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J Trauma. 1981 Jun;21(6):433-8.

Treatment of severe burns with widely meshed skin autograft and meshed skin allograft overlay.


A major factor limiting survival following extensive thermal injury is insufficient availability of donor sites to provide enough skin for the required grafting procedures. While 3:1 expanded mesh autograft have aided greatly in better utilization of available sites, a 6:1 or greater expanded mesh graft is often accompanied by significant loss of the graft. A technique has been developed in which widely meshed autograft (6:1 or greater) is covered by a 1.5 or 3:1 expanded mesh allograft to provide better take. Fourteen patients have been treated using this technique covering areas of 1 to 15% body surface area, and the results compared with the take and ultimate coverage of 3:1 expanded mesh autografts. The size of burn of these patients varied between 25% total/11% 3 degrees and 98% total/95% 3 degrees (average 58%/47%). Eleven procedures were done after excision to fascia, four after tangential excision, and the remaining seven grafts were placed on granulating wounds. The allograft used for overlay had been preserved by freezing and storage in liquid nitrogen. Epithelial outgrowth from the autograft was more rapid than from the allograft, but both types of graft took and became vascularized initially. There was an average of 99% autograft take and 95% allograft take. However, three patients subsequently had graft loss as a result of burn wound sepsis. The allografts gradually rejected 3 to 30 days post-grafting with the time of 50% loss averaging 14 days. Rejection of the allograft was not associated with acute inflammation or loss of autograft. The ultimate cosmetic appearance and function was acceptable in all. This new technique appears to offer significant advantages for the grafting of extensively burned patients with limited donor sites.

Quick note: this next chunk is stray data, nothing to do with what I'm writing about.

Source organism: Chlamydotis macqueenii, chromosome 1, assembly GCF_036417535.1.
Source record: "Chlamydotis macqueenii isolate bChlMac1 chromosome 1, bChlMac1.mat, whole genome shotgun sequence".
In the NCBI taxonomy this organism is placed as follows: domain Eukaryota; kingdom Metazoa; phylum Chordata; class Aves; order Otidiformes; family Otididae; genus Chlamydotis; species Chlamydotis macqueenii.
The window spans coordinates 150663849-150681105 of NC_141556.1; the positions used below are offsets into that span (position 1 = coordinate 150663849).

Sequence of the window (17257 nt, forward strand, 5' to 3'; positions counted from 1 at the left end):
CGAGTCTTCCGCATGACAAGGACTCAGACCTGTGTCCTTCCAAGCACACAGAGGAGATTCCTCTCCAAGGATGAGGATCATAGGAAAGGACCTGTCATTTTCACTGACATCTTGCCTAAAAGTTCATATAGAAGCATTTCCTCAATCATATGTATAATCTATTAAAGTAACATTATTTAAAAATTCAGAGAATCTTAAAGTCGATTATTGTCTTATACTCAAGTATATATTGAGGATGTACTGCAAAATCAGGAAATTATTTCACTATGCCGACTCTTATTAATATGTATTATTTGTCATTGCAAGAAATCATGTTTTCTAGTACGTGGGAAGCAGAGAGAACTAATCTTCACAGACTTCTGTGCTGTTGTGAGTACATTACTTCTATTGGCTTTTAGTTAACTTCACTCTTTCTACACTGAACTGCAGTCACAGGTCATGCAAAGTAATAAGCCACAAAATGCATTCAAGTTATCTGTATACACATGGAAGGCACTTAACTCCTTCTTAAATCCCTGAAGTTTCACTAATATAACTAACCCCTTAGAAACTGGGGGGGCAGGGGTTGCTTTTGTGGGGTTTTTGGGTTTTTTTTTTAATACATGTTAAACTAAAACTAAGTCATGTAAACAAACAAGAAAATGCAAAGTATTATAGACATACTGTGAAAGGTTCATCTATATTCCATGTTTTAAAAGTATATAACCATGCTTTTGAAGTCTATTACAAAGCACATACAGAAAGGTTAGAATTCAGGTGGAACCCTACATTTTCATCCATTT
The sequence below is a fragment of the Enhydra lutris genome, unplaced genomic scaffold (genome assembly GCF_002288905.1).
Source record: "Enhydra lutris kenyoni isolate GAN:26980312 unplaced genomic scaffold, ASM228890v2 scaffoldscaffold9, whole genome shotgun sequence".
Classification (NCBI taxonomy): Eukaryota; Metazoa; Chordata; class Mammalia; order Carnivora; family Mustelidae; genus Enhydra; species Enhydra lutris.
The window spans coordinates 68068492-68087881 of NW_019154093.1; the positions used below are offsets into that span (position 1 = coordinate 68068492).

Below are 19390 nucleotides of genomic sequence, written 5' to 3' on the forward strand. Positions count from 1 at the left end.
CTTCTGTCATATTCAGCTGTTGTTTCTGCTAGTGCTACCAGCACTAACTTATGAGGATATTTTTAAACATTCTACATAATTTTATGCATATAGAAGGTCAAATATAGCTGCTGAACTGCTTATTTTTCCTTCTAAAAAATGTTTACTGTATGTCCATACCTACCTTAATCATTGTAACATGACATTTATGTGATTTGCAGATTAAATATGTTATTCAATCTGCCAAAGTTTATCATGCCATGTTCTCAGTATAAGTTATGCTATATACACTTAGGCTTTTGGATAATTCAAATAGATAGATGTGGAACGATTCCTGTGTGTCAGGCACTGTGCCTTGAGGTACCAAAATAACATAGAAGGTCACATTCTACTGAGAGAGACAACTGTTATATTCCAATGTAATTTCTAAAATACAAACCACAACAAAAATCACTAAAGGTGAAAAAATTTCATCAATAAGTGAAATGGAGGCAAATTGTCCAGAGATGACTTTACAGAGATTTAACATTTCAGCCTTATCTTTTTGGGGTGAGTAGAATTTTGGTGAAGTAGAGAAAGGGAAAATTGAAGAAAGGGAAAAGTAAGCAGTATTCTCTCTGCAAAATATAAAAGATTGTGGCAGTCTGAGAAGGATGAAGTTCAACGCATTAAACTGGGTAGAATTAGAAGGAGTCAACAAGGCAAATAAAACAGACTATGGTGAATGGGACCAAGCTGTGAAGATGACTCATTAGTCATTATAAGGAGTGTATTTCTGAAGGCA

[Indexed for MEDLINE]

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